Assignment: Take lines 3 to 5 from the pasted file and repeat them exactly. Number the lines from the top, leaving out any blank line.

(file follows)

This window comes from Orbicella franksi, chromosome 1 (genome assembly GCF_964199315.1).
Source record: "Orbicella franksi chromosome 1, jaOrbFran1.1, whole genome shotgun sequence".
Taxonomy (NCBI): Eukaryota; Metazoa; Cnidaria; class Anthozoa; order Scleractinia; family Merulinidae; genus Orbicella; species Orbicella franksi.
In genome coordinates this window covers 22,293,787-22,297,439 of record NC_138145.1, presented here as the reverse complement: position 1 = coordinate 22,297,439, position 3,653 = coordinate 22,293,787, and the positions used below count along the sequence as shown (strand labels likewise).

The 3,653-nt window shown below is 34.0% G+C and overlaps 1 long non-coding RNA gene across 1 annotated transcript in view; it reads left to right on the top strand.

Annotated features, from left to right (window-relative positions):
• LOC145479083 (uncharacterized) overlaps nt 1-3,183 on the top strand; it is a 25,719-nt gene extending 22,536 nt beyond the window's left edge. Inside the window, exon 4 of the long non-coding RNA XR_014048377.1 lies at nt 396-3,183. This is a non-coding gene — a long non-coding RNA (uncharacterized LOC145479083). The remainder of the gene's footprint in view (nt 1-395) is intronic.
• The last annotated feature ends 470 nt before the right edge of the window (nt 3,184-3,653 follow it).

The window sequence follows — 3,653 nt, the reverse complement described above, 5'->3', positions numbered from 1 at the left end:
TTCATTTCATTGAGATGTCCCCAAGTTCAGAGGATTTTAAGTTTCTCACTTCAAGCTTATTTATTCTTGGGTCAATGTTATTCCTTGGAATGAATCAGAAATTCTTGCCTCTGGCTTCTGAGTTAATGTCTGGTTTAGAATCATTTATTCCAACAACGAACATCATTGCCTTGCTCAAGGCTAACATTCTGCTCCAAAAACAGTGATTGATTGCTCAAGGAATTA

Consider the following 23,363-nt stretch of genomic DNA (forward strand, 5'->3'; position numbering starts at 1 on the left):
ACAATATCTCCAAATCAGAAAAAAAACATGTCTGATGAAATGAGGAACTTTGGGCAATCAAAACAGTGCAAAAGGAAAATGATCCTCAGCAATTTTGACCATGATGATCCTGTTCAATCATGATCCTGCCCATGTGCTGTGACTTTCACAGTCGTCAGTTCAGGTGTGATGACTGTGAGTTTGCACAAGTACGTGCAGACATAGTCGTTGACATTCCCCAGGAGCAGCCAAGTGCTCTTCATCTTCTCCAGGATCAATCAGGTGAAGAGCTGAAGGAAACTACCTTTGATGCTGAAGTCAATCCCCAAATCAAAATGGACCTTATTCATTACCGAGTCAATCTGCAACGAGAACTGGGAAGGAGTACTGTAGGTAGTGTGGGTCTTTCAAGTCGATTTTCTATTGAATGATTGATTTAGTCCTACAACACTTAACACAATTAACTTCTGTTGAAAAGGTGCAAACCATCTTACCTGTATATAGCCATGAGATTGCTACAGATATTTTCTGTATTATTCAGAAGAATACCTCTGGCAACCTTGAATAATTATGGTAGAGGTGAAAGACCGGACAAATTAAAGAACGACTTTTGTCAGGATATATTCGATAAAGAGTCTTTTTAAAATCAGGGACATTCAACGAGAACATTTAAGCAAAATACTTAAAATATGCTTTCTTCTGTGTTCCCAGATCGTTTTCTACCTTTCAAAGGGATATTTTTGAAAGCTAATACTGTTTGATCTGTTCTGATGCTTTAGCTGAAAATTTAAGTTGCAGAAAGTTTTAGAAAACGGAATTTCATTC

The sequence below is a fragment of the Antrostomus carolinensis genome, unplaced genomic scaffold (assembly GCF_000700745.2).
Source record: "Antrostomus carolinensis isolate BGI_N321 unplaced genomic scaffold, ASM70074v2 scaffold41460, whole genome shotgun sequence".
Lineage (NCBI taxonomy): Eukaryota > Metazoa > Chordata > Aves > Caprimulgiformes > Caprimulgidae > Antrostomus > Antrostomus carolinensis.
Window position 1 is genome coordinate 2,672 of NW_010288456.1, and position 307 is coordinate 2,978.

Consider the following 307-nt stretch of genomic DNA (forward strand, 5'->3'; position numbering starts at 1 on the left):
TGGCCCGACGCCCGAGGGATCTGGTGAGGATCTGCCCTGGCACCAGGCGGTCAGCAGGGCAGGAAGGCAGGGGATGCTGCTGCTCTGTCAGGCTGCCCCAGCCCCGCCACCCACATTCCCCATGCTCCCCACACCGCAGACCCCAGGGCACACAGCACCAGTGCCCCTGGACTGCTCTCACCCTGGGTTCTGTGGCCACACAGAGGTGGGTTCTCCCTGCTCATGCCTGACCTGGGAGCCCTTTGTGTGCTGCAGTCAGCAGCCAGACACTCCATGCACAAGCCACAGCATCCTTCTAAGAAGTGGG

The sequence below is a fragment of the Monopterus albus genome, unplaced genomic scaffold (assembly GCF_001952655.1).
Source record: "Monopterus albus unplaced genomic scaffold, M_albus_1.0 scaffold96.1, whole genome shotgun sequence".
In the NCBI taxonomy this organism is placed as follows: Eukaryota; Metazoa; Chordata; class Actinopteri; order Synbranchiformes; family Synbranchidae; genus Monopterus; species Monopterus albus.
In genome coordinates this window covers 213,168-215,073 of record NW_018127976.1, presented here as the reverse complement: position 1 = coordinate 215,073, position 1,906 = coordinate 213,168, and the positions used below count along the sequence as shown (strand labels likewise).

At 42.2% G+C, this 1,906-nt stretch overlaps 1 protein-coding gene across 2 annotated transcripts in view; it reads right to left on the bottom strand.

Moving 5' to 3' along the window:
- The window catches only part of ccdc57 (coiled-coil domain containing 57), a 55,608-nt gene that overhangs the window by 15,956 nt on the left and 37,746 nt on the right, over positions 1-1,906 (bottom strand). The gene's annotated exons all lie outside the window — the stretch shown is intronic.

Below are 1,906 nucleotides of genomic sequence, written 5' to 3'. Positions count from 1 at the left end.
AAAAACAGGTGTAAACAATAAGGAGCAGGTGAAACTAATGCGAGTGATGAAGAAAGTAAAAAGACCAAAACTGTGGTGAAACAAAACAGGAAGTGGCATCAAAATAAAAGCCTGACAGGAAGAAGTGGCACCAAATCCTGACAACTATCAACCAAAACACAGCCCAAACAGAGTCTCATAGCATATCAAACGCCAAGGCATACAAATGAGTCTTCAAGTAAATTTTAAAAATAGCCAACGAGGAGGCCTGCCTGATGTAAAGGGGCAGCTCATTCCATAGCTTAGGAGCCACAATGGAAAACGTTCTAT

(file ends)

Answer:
Taxonomy (NCBI): Eukaryota; Metazoa; Cnidaria; class Anthozoa; order Scleractinia; family Merulinidae; genus Orbicella; species Orbicella franksi.
In genome coordinates this window covers 22,293,787-22,297,439 of record NC_138145.1, presented here as the reverse complement: position 1 = coordinate 22,297,439, position 3,653 = coordinate 22,293,787, and the positions used below count along the sequence as shown (strand labels likewise).

The 3,653-nt window shown below is 34.0% G+C and overlaps 1 long non-coding RNA gene across 1 annotated transcript in view; it reads left to right on the top strand.